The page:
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"Delicious homemade comfort food,
we make it you bake it."

About Us

Jams & jellies

About Nason's Stone House Farm

Chicken pie. Homemade baked beans. Canned brown bread. Rhubarb pies–grandma’s kind of cooking. That’s Nason’s Stone House Farm.

Named after the Nason family’s 1849 stone house, which was built on the foundation of a house erected in 1710, the business flourished despite its obscure location. Jimmy Nason, alongside his daughter, Jody, and son, Kevin, are the hands that tend the ovens, bake the bread, and stir the gravy on their Boxford property, where three generations have lived and worked.

Back in Jimmy’s father’s day, Henry Nason ran a poultry farm in an annex–the "brooder" house–off the main house. In it, they housed 15,000 chickens for hatching eggs that were sent south. They were one of the five Boxford farms to do so. Today, they are the last one standing, though the chickens are long gone.
In 1957, the family started their famous chicken pie business. “The chicken pie was our initial (specialty food) niche,” says Jimmy, whose mother, Ruth, began making them in the kitchen of the stone house. A year later, she found a local girl to help her after school. Eventually, they moved into the cellar to cook for catering gigs, and in 1965 they moved the operation into the brooder house, which had been renovated to serve as a commercial kitchen, complete with antique ovens and countless stovetop burners. They were selling their chicken pies to 22 markets during their heyday, (You could buy three single-serving pies for a dollar. Now, they sell for $3.95 each.)

The catering business ran from 1961 through 1982, and primarily served Essex County. “We did the Topsfield Fair for 22 years–charcoal broiled chicken was our thing,” says Jimmy. “The biggest job we ever did was in 1976... North Andover was having a Fourth of July celebration–we did 2,000 barbecued chickens that day.”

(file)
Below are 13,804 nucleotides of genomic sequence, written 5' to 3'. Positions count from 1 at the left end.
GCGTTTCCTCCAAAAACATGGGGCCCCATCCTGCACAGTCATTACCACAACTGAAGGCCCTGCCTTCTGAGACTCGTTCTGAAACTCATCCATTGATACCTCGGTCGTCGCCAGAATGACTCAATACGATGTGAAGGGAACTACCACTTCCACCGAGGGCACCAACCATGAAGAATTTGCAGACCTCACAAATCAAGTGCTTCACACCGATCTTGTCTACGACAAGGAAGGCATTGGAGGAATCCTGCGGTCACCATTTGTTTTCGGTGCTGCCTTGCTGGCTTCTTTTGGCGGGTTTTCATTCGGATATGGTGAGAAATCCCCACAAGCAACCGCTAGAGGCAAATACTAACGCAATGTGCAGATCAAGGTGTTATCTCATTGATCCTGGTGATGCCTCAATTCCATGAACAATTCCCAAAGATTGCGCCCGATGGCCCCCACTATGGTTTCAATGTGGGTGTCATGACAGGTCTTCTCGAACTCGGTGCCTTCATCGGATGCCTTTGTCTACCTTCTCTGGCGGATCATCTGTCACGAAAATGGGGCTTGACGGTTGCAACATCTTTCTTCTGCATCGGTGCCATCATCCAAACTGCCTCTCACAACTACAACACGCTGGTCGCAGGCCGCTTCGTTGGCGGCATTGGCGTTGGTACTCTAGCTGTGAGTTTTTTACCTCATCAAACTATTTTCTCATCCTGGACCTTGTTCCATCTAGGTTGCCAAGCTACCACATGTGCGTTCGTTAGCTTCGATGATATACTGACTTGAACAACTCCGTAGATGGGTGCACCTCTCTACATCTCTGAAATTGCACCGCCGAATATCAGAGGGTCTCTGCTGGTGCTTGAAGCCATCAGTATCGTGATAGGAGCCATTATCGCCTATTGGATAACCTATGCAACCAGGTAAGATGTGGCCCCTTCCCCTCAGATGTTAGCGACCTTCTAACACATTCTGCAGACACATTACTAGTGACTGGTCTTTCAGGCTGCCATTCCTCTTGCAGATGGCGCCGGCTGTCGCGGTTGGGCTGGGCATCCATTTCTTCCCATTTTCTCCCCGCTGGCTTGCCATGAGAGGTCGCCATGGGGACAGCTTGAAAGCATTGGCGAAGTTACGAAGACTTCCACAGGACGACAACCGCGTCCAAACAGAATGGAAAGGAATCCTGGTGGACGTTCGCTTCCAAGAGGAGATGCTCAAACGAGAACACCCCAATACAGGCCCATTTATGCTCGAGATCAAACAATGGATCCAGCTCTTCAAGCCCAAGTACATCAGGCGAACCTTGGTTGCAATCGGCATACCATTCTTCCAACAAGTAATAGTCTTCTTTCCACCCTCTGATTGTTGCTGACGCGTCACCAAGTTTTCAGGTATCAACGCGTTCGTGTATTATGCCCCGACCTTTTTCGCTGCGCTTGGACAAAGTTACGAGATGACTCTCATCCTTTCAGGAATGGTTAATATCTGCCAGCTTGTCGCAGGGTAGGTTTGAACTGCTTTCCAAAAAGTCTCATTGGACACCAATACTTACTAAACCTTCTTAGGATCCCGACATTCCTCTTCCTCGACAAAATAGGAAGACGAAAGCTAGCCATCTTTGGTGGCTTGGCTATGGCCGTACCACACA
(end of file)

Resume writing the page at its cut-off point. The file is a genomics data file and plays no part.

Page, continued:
On the shelves sit sunny jars of local honey from beekeeper Ben Chadwick, who has hives all around Boxford as well as some located on site at Nason's, while R.E. Kimball and Company in Amesbury supplies them with jams and jellies. “They are a small little place like we are,” notes Jody. “They are a hidden gem…right on the Merrimack  River.” During Thanksgiving, the Nason’s sell 10 to 12 cases of R.E. Kimball’s cranberry sauce. “They probably have over 200 different flavors [of jams and jellies], and we carry about 20 of them,” notes Jody.

To capture the spirit of Nason’s Stone House, Jody shares one of her favorite memories of the place. A young girl requested that Santa bring her a gift certificate to Nason’s, where she wished to buy her own chicken pie. Having discreetly sold it to the child’s mother (signed Santa), Jody had the pleasure of seeing the girl return after the holidays to make her purchase. “It was what she wanted for Christmas–one of our chicken pies!”
Check out some of our old pictures and see how Nason's Stone House Farm grew up to be one of the best in West Boxford. You can also read through some of the news articles from various sources, which expresses our passion and talent!  
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